Jonathan Foltz, The Novel after Film: Modernism and the Decline of Autonomy (New York: Oxford University Press 2018) 289 pp. £46.49 Hb. ISBN: 9780190676490
This book offers a fresh approach to the simultaneous and interlinked analysis of literature and film by reassessing the contributions of such major authors as Virginia Woolf, H. D., Aldous Huxley and Henry Green. Each one of these respected modernists turned their attention to contemporary cinema in order to understand (and perhaps learn from) the violations of narrative style that motion pictures epitomised – and which modernists found increasingly attractive given their deep fascination with the changed aesthetic values of the era. The Novel after Film: Modernism and the Decline of Autonomy is a comprehensive book about the atmosphere of the way in which the modernist movement witnessed how film influenced and transformed the way novelists worked, eliciting anxiety about the 'death of the novel'.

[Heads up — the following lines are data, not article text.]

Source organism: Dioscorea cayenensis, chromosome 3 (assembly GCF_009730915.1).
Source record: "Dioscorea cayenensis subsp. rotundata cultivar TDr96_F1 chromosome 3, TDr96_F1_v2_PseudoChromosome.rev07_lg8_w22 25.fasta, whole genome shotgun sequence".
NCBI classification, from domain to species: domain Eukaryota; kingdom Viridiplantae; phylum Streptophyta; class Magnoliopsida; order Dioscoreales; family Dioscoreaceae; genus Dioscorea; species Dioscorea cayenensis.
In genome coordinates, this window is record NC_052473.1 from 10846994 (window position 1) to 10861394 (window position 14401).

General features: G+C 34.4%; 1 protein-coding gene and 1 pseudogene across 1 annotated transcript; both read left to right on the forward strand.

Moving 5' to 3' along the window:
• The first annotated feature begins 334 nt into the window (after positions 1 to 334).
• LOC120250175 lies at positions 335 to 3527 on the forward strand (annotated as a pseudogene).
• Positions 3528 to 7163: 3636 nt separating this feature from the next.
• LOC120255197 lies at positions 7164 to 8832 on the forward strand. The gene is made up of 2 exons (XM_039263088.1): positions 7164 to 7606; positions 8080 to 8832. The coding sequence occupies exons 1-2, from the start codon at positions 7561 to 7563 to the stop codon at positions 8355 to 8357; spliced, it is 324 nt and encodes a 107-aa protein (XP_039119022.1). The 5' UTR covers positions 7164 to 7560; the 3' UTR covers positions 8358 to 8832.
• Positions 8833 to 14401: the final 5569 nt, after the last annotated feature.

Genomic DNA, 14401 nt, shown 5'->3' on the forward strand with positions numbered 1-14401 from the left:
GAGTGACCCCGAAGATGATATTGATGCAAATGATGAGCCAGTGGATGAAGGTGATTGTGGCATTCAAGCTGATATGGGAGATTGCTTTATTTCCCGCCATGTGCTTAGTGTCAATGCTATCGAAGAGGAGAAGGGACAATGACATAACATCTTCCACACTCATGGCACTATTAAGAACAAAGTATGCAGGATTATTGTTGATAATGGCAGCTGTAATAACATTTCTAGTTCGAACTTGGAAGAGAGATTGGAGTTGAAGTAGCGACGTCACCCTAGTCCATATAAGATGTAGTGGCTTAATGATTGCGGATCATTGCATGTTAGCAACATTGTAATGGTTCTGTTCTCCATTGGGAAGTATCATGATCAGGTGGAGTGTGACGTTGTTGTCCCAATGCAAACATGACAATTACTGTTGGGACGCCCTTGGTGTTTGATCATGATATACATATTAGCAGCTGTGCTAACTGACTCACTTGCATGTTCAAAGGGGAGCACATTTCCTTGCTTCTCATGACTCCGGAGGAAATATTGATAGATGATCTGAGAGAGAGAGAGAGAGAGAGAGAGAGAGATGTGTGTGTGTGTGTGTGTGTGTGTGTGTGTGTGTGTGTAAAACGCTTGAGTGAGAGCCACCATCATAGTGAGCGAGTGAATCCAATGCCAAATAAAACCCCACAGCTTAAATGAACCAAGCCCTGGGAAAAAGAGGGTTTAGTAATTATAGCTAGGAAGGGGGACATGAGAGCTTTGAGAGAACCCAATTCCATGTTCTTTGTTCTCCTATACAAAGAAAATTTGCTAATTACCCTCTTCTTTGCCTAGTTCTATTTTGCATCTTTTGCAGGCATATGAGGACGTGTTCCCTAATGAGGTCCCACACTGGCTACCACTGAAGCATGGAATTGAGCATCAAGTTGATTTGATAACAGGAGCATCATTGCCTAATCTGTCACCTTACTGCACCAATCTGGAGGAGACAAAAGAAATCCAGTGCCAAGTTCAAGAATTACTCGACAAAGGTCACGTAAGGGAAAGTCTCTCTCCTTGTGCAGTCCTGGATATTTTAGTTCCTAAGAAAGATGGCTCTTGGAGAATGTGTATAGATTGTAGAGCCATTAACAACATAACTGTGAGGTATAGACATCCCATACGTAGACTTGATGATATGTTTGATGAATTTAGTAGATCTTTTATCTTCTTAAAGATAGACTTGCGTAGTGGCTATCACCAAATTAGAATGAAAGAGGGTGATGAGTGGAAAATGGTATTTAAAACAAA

Progressing in a logical order, Jonathan Foltz establishes a clear connection between the different chapters of his book by making frequent references to Lionel Trilling's account of the 'death of the novel' which is regarded as a key reference point for modern literary criticism. Trilling argued that a panic about the novel's future emerged in modernist times because the role of this genre had to be redefined in order to meet the standards of modernism's formal ambitions. Trilling suggested that the 'death' of the novel was itself an inherently modernist idea in that forecasting the end of the novel was merely another way of asserting its importance and achievements. Having said that, Trilling suggested that the public's lack of interest in novel-reading was a direct result of the Second World War. Readers may have been interested in the written portrayal of human life as an aesthetic form before the war, but it no longer seemed valid afterwards. The existence of such horrors as the Holocaust, for example, urged the public not only to imagine but to see human evil in depth. The incommunicability of malevolence and hardship went beyond the literature's power as the audience turned to the camera – the 'emotionless medium' – instead, which produced representations that discouraged the activity of the mind. For Trilling, reading and thus the active mind produces imaginative resistance to human suffering, whereas watching in itself fails to do that. The unspeakable hardship recorded by cinematic images, therefore, increases the feeling that written forms of experience, memory and remembrance had lost their effectiveness. The problem with this attitude, as Susan Sontag describes it, 'is not that people remember through photographs, but that they only remember the photographs, This remembering through photographs eclipses other forms of understanding, and remembering [...] Narratives can make us understand. Photographs do something else: they haunt us' (218). One might ask the question how was it still possible for visual texts to fundamentally shape and change the nature of storytelling in the early twentieth century. Foltz's book charts different points of communication that underscore the interdependent relationship between literary and cinematic cultures.